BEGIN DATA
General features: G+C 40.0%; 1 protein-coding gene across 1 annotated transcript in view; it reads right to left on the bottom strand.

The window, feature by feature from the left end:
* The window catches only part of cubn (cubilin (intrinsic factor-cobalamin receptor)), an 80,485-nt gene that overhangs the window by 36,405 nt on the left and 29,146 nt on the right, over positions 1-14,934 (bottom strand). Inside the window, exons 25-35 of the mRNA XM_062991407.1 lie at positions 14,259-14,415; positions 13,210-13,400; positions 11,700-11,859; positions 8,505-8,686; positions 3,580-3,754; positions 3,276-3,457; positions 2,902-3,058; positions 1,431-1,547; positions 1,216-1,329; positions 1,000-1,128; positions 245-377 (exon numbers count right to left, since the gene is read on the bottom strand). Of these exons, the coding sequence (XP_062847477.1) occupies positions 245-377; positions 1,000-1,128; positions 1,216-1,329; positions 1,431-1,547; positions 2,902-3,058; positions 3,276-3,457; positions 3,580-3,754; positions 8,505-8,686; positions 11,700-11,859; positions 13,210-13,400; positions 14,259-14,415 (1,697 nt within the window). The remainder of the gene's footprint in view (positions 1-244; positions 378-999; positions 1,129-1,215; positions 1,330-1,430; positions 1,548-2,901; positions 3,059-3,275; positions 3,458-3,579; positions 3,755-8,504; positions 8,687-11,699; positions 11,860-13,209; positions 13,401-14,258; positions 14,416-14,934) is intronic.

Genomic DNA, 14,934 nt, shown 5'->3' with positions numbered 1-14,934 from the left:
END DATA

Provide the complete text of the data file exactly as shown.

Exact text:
General features: G+C 40.0%; 1 protein-coding gene across 1 annotated transcript in view; it reads right to left on the bottom strand.

The window, feature by feature from the left end:
* The window catches only part of cubn (cubilin (intrinsic factor-cobalamin receptor)), an 80,485-nt gene that overhangs the window by 36,405 nt on the left and 29,146 nt on the right, over positions 1-14,934 (bottom strand). Inside the window, exons 25-35 of the mRNA XM_062991407.1 lie at positions 14,259-14,415; positions 13,210-13,400; positions 11,700-11,859; positions 8,505-8,686; positions 3,580-3,754; positions 3,276-3,457; positions 2,902-3,058; positions 1,431-1,547; positions 1,216-1,329; positions 1,000-1,128; positions 245-377 (exon numbers count right to left, since the gene is read on the bottom strand). Of these exons, the coding sequence (XP_062847477.1) occupies positions 245-377; positions 1,000-1,128; positions 1,216-1,329; positions 1,431-1,547; positions 2,902-3,058; positions 3,276-3,457; positions 3,580-3,754; positions 8,505-8,686; positions 11,700-11,859; positions 13,210-13,400; positions 14,259-14,415 (1,697 nt within the window). The remainder of the gene's footprint in view (positions 1-244; positions 378-999; positions 1,129-1,215; positions 1,330-1,430; positions 1,548-2,901; positions 3,059-3,275; positions 3,458-3,579; positions 3,755-8,504; positions 8,687-11,699; positions 11,860-13,209; positions 13,401-14,258; positions 14,416-14,934) is intronic.

Genomic DNA, 14,934 nt, shown 5'->3' with positions numbered 1-14,934 from the left: